Barbara’s isn’t a sole voice. As soon as she started tentatively speaking out, she was approached by other former patients of Aston Hall. She still believes many more victims could come forward.

‘I think what we are talking about here is the tip of the iceberg. We are not talking a handful of cases, we are talking systematic abuse in the 50s, 60s, 70s. We are potentially talking of hundreds of children, being drugged without consent and abused.’

Barbara’s awful story began when she was abandoned by her mother when she was just 11 months old and ‘still in nappies’.

Barbara was one of the first former patients of Dr Kenneth Milner (pictured) to claim he was responsible for the most hideous abuse

‘I won’t condemn my father for what happened next,’ she says, with reference to her entering the care system. ‘I blame my mother for everything. She was the one who left. My father tried his best but he just couldn’t cope.’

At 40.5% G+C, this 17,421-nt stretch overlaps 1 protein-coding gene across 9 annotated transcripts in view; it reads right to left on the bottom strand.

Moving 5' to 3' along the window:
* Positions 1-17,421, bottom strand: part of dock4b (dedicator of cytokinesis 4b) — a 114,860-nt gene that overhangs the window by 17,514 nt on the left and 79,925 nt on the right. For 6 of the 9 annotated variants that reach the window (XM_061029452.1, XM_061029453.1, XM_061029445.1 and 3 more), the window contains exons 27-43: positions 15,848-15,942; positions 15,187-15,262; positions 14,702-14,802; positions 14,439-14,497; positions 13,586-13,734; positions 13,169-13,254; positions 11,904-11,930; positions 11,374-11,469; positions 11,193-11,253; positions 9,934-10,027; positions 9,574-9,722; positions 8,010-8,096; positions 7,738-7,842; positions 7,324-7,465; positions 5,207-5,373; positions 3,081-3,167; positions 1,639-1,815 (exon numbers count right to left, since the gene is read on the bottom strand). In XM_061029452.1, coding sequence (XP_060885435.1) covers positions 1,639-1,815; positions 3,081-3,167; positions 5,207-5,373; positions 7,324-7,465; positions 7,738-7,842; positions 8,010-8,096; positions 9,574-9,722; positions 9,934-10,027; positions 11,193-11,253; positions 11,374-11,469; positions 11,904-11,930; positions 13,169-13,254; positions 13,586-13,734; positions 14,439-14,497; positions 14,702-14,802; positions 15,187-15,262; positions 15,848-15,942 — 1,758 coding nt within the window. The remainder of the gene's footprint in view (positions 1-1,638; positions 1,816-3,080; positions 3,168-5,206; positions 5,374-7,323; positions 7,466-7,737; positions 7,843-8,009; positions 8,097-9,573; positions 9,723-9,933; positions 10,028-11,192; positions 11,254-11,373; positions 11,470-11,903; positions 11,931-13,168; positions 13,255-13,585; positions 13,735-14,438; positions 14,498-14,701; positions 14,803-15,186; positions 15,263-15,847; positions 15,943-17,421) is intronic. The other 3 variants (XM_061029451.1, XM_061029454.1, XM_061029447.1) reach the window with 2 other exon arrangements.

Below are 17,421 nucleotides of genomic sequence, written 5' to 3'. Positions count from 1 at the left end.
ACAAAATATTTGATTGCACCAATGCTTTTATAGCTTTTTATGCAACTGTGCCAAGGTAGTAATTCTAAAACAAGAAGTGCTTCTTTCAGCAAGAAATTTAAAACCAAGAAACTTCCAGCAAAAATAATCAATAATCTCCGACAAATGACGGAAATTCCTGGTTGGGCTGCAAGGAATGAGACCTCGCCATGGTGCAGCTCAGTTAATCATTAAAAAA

Her first foster mother, a woman called Edna, was cruel and abusive, and when she tried to run away from her, aged nine, she was placed in a Children’s Home. 

When she ran from there too (‘I was obsessed with finding my mother. I kept going looking for her’), she was deemed disruptive and difficult. By the age of 11, she had been sent to The Cedars, a remand centre for troubled children.

There, she was told that a ‘very important person’ was coming to see her. Thus she found herself having an audience with a bespectacled, grey-haired man in a tweed jacket ‘who looked more like a geography teacher than a doctor’.

Dr Milner took Barbara’s hands in his as he introduced himself, then did something odd. 

‘He started to stroke them,’ she says. ‘I remember feeling embarrassed because it was odd, quite intimate.’

He seemed particularly concerned about the state of her nails saying ‘you poor child’, commenting on how she must be ‘very nervous’ because she clearly bit her fingernails. She was confused (‘I didn’t, and I never had’), but was cheered by the idea that this man was going to help her ‘get better’.